Top Considerations for Choosing a Managed Detection & Response Provider

Top Considerations for Choosing a Managed Detection & Response Provider

by Ellen Zhang on Thursday February 14, 2019

A panel of data security experts discuss the top considerations for choosing a Managed Detection & Response provider, including scale, technology, experience, and cost.

18 Data Security Experts Reveal the Top Considerations for Choosing a Managed Detection & Response Provider

Companies outsourcing security need Managed Detection & Response providers (MDR) more than ever to improve cyber resilience. With the security landscape growing more complex, and the costs of maintaining adequate in-house security teams high, it makes sense for many companies to outsource the tasks of threat hunting and response to ensure that they can promptly identify potential threats and react swiftly to mitigate damages. Managed Detection & Response providers often integrate tools such as Endpoint Detection & Response and other solutions to detect threats, analyze risk, and correlate threat data to pinpoint patterns that could indicate a larger attack.

Because Managed Detection & Response providers play an integral role in maintaining a company’s security posture, it’s vitally important to carefully weigh all considerations when selecting a MDR provider. To help you understand the various factors and other considerations you should evaluate when selecting a provider, we reached out to a panel of data security experts and asked them to answer this question:

“What are the top considerations for choosing a Managed Detection & Response provider?”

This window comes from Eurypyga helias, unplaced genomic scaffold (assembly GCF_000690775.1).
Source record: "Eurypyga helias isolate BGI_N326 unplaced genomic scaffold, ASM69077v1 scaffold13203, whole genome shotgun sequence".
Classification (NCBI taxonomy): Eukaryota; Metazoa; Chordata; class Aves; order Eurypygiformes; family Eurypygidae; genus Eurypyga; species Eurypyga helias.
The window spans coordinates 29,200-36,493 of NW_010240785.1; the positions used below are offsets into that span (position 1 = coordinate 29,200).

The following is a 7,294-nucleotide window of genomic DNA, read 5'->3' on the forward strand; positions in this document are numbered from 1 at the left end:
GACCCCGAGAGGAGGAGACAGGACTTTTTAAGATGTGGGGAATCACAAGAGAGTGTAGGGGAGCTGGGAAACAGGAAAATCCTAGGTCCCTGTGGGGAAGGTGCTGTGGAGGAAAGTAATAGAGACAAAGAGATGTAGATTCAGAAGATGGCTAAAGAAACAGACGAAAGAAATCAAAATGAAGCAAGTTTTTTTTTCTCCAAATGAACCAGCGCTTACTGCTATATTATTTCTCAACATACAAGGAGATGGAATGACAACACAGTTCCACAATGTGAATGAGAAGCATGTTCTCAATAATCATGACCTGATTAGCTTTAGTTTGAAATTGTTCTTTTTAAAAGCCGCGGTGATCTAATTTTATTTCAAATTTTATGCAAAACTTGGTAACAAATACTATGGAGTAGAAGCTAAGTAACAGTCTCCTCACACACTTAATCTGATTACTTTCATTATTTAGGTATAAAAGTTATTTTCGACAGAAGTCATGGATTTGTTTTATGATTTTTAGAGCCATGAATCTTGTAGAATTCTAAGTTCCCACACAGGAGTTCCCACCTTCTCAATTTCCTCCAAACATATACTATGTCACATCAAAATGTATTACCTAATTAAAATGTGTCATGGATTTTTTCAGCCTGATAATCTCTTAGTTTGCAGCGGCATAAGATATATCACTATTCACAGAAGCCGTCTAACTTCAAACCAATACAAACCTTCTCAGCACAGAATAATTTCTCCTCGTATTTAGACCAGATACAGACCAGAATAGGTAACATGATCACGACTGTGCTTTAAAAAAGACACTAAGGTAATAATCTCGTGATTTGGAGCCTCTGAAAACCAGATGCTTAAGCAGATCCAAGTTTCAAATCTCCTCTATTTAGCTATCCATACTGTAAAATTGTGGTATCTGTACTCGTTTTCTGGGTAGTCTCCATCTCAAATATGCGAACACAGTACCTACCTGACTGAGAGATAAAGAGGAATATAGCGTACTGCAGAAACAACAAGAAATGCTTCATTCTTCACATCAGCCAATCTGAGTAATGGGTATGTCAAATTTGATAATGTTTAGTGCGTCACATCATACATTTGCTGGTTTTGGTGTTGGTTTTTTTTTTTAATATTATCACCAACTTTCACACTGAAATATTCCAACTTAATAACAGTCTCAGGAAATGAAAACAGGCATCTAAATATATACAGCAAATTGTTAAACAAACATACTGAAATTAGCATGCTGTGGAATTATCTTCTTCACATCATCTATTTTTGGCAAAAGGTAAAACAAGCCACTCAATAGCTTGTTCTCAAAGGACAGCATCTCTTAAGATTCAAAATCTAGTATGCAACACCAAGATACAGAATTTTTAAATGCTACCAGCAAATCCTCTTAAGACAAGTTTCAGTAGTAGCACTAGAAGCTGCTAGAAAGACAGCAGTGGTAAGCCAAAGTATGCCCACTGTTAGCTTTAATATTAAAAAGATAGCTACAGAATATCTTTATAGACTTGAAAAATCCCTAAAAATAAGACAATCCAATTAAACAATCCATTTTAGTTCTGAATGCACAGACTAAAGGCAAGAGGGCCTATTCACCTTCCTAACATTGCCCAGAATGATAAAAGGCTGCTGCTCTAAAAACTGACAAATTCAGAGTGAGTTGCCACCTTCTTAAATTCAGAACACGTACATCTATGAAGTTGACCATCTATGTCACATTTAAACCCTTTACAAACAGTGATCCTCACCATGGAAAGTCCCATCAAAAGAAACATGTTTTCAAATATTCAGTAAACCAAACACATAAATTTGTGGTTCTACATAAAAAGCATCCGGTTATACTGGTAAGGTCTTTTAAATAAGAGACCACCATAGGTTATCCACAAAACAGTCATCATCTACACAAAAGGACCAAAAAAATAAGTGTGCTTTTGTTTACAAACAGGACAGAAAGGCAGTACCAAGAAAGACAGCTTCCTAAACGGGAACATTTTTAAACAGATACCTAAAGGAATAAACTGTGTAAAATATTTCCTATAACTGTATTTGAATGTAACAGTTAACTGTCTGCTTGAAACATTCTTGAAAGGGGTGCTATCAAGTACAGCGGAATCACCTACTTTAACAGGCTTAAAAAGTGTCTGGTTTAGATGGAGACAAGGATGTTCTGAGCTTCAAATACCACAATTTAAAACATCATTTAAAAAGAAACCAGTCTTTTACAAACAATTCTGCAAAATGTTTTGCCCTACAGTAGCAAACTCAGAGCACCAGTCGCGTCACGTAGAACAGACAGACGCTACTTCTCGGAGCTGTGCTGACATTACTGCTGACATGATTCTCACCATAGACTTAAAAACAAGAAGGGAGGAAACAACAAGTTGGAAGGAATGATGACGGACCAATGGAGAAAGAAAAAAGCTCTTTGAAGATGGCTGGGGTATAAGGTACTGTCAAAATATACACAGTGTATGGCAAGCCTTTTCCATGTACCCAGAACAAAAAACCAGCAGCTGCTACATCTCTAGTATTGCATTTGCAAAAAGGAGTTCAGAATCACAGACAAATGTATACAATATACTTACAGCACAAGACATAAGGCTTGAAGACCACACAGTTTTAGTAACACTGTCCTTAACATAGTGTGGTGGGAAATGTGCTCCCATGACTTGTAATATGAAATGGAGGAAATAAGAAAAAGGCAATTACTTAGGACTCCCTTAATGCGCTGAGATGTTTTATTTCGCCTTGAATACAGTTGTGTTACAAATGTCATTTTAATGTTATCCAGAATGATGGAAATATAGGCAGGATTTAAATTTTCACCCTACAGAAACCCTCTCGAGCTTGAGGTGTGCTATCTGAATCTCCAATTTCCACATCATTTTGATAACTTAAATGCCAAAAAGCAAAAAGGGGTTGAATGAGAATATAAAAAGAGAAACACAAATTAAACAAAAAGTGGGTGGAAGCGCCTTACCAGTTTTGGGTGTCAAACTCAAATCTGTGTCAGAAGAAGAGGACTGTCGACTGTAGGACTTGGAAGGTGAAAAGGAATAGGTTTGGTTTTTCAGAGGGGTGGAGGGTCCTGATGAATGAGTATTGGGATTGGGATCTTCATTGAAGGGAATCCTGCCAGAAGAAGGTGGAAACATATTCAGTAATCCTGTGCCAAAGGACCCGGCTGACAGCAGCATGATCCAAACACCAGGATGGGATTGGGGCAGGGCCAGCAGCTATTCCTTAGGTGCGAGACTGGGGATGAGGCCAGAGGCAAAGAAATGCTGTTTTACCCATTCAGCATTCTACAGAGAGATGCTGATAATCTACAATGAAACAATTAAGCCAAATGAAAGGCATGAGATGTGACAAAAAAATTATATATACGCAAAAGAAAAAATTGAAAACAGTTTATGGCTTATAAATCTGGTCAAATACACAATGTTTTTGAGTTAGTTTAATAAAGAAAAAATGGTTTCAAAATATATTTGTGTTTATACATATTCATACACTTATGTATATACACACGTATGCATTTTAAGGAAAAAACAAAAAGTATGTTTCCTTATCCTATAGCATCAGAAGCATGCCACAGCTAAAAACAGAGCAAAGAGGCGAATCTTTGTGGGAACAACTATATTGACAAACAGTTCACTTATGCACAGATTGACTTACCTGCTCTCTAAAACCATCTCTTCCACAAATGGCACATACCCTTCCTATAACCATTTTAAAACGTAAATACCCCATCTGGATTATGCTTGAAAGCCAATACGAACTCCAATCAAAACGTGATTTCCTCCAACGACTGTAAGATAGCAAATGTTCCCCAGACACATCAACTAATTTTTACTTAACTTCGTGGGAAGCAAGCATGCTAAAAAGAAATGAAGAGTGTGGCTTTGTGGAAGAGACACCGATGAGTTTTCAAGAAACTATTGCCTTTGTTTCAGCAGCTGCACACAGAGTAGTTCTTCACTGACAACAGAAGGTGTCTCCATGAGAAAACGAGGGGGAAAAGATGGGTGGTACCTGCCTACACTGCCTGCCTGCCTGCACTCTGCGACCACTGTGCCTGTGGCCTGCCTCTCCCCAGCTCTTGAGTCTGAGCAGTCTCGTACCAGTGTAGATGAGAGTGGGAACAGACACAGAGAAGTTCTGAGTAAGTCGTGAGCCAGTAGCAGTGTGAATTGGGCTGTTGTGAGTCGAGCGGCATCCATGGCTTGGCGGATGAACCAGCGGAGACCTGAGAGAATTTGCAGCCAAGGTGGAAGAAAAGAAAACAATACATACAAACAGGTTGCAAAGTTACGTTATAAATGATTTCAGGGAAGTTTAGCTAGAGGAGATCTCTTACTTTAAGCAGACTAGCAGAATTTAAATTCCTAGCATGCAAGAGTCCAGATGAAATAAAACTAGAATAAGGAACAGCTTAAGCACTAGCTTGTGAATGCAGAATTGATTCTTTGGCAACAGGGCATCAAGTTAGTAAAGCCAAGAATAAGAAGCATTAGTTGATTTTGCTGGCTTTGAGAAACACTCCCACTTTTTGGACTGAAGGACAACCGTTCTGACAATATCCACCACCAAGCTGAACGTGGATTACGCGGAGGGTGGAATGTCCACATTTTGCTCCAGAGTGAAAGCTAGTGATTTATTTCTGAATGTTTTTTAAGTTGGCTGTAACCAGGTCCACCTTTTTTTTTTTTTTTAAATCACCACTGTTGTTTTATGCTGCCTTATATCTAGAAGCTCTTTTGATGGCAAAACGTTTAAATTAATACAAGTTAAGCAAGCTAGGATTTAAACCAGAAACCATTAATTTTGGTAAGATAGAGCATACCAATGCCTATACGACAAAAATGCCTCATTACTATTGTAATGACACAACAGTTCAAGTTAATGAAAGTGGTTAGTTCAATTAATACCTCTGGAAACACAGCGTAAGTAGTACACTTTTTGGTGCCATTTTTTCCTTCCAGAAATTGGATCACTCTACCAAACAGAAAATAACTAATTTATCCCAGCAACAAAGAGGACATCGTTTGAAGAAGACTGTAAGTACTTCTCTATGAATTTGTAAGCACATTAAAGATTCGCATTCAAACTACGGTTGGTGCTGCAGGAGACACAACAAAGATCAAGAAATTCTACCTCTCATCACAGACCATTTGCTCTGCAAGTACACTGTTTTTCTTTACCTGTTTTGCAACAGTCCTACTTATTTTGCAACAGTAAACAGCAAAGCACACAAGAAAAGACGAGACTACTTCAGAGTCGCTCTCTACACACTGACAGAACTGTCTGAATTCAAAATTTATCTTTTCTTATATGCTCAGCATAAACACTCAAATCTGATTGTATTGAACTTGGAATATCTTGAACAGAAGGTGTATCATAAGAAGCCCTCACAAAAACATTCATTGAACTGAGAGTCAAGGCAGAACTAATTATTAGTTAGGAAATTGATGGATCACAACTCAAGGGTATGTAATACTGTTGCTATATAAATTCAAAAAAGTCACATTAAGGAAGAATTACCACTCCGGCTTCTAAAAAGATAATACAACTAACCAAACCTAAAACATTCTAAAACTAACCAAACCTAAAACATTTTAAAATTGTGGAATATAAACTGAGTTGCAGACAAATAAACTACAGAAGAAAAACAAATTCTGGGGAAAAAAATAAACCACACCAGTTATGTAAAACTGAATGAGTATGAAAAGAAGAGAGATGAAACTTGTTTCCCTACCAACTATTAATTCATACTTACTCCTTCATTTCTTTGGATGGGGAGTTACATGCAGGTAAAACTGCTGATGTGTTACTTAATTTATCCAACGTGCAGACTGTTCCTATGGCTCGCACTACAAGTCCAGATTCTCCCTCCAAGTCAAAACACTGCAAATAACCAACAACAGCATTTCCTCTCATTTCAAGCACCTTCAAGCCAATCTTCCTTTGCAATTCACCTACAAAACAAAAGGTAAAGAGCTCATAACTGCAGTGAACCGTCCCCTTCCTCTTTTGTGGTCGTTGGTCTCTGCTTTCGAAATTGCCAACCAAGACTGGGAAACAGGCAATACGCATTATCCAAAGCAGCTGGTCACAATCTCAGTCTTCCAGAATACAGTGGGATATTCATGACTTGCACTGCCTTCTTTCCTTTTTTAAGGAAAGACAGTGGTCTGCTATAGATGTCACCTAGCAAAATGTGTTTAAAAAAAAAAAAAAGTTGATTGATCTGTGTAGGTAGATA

Jon Zayicek is a computer and cybersecurity expert with 17 years of hands on experience in both network administration and security policy development and implementation who now has a focus on cloud implementations as well as cloud security. He currently serves as Practice Principal, Risk and Security at Cask.

“The top considerations for choosing a Managed Detection & Response provider include…”

Technology offering:

  • Integration points are a necessity to pull in alerts from existing security tools.
  • Is there an API and the supporting API documentation?
  • Detection: Can the offering detect known and unknown threats?
  • Is the response tailored to your processes or are they out of box with no flexibility?

People:

  • What industry certifications does the company and the people hold?
  • What is the makeup of the security team?
  • Will training be provided at the end of deployment?

Service Level Agreements:

  • Does the vendor provide 24×7 support, monitoring, etc.? This is very important to consider, given that if the tool is not accessible, alerts will be missed.

 

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